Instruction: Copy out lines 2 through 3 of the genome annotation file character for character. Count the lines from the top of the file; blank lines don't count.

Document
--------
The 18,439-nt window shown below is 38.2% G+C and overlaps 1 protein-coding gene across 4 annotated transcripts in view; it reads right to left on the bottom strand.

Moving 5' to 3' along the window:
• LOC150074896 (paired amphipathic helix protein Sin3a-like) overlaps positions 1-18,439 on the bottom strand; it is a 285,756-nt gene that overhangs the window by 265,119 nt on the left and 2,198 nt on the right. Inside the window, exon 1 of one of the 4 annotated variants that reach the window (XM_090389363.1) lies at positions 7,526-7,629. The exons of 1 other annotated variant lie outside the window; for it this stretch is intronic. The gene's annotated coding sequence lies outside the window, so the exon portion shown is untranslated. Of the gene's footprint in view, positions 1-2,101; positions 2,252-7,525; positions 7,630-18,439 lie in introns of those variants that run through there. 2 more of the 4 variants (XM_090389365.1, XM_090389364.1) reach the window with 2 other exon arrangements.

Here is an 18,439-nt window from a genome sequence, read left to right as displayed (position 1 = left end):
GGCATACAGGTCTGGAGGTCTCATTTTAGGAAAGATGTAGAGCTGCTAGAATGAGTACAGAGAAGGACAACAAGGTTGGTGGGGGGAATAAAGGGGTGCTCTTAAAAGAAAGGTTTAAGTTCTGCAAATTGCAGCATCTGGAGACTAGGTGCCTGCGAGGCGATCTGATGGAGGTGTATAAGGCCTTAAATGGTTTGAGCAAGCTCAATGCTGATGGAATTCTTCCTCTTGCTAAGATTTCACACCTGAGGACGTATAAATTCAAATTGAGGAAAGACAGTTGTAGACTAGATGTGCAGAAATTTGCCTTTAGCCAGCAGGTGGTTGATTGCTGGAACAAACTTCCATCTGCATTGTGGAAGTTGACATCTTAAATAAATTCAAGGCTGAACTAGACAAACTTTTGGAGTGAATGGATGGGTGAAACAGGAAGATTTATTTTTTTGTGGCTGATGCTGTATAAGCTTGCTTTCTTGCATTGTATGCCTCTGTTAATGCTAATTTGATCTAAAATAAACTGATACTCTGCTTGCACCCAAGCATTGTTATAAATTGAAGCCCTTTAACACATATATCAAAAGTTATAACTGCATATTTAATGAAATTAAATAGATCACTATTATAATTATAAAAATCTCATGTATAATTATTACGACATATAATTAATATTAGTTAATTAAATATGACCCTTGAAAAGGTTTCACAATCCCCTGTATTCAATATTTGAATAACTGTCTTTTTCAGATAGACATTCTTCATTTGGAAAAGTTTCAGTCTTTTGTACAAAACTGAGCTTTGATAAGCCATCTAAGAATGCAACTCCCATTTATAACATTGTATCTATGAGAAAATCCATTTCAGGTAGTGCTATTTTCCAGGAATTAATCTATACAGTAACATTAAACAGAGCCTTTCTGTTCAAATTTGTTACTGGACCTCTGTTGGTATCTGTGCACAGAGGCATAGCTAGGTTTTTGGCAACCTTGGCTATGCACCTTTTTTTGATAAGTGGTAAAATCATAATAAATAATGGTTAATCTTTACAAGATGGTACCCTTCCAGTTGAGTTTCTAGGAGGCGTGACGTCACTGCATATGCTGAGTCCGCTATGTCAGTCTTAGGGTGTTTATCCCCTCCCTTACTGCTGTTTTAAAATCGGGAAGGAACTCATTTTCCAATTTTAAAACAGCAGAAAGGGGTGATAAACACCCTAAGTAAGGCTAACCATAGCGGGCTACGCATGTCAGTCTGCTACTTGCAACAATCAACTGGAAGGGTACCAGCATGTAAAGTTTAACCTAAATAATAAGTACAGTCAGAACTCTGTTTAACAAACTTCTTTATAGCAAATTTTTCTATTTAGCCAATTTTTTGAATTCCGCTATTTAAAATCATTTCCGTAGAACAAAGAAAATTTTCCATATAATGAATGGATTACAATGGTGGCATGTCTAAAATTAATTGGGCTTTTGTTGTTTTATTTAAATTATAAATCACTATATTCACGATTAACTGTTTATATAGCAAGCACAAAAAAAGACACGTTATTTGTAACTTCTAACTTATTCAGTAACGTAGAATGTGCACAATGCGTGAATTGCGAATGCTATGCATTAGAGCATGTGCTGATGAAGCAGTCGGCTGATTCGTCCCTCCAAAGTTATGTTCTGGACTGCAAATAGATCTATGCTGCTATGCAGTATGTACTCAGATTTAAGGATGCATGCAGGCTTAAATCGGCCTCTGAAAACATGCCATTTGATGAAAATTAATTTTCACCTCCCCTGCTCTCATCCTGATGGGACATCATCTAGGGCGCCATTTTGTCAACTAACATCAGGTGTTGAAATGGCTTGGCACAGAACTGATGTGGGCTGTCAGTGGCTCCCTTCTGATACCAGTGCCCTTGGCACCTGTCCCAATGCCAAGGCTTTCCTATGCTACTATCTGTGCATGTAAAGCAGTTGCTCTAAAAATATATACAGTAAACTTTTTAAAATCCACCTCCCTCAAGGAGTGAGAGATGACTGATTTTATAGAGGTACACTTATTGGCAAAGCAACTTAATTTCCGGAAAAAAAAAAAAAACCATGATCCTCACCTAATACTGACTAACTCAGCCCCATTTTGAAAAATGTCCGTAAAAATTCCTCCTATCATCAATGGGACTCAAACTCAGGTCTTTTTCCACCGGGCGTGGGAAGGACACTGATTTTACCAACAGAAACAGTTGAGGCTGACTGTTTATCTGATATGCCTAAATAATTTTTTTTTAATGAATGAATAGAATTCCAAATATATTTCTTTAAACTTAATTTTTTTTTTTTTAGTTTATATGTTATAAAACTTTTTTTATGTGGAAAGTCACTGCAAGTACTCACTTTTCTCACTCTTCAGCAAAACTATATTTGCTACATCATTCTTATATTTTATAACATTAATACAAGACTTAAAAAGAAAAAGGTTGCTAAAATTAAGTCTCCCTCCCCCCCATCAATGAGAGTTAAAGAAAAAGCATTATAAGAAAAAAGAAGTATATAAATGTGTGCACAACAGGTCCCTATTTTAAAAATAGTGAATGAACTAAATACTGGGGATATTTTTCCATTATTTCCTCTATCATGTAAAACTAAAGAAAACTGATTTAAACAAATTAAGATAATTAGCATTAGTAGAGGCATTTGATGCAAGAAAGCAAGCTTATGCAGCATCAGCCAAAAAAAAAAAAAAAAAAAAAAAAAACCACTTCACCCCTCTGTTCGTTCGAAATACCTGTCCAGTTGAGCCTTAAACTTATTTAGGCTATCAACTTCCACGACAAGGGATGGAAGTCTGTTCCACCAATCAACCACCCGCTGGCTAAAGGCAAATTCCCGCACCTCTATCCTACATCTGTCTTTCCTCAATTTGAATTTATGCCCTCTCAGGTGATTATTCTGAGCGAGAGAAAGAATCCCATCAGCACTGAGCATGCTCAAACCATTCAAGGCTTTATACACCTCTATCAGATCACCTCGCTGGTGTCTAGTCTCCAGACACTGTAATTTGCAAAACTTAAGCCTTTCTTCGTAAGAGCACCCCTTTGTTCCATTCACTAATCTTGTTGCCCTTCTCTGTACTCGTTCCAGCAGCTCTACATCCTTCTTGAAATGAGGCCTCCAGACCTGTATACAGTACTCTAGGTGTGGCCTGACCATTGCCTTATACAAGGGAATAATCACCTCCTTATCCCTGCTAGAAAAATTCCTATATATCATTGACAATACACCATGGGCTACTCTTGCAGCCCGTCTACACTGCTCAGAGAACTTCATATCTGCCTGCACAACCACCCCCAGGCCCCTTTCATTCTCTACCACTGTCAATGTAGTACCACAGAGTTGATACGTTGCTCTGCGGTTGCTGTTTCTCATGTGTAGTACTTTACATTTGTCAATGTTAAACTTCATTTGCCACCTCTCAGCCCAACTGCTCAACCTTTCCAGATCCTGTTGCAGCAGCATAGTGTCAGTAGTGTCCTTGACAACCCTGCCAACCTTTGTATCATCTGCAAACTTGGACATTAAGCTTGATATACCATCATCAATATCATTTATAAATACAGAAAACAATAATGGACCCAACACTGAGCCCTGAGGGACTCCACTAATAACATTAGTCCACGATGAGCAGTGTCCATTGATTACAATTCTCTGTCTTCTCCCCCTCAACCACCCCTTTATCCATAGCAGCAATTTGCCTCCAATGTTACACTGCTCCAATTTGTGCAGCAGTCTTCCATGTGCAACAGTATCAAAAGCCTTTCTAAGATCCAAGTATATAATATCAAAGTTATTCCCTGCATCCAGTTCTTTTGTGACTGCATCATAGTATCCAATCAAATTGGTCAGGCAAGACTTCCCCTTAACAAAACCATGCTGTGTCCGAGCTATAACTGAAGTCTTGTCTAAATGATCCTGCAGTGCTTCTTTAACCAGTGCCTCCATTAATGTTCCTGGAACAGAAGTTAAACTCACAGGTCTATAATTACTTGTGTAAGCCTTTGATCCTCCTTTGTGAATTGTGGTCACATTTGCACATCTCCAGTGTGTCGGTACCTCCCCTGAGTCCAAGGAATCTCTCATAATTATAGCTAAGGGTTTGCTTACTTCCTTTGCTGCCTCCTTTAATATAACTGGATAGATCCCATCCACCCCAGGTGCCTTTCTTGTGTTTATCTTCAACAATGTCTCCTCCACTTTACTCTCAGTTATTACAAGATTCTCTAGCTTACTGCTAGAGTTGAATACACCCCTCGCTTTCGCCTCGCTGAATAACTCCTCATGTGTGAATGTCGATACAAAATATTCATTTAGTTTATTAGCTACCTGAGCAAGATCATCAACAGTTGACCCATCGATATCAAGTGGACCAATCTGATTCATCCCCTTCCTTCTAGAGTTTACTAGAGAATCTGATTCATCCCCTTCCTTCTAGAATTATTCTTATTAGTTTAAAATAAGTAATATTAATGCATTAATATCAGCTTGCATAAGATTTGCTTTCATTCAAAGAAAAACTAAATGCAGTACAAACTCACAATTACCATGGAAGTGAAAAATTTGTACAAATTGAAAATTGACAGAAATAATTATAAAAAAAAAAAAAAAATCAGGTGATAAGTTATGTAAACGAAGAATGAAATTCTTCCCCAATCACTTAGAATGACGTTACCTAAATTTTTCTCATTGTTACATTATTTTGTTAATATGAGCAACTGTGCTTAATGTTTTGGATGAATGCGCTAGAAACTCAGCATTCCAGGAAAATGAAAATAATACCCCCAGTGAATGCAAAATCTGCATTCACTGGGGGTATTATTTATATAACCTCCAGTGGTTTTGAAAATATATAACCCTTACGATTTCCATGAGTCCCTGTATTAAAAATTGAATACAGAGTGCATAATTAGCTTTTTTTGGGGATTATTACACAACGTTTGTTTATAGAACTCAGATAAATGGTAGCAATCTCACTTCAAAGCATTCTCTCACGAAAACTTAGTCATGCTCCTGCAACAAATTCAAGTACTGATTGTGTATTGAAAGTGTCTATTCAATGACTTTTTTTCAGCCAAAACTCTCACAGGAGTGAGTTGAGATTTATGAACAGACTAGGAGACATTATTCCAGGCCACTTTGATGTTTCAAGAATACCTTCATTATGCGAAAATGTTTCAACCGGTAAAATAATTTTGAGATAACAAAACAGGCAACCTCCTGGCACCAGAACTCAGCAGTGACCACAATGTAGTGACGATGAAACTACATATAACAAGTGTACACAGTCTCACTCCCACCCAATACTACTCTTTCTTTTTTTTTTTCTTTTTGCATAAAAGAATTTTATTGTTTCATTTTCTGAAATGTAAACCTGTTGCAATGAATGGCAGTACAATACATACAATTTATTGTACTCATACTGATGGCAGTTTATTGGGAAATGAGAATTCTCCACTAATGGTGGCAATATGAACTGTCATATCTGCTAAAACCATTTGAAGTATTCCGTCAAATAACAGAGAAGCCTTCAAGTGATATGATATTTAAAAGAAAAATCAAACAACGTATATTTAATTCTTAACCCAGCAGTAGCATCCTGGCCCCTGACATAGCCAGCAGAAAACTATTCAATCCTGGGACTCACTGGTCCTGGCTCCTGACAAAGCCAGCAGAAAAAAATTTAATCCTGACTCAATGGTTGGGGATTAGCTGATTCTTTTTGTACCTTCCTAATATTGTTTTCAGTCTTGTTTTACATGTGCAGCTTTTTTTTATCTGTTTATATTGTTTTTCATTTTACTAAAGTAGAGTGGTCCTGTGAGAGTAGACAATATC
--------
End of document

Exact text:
Moving 5' to 3' along the window:
• LOC150074896 (paired amphipathic helix protein Sin3a-like) overlaps positions 1-18,439 on the bottom strand; it is a 285,756-nt gene that overhangs the window by 265,119 nt on the left and 2,198 nt on the right. Inside the window, exon 1 of one of the 4 annotated variants that reach the window (XM_090389363.1) lies at positions 7,526-7,629. The exons of 1 other annotated variant lie outside the window; for it this stretch is intronic. The gene's annotated coding sequence lies outside the window, so the exon portion shown is untranslated. Of the gene's footprint in view, positions 1-2,101; positions 2,252-7,525; positions 7,630-18,439 lie in introns of those variants that run through there. 2 more of the 4 variants (XM_090389365.1, XM_090389364.1) reach the window with 2 other exon arrangements.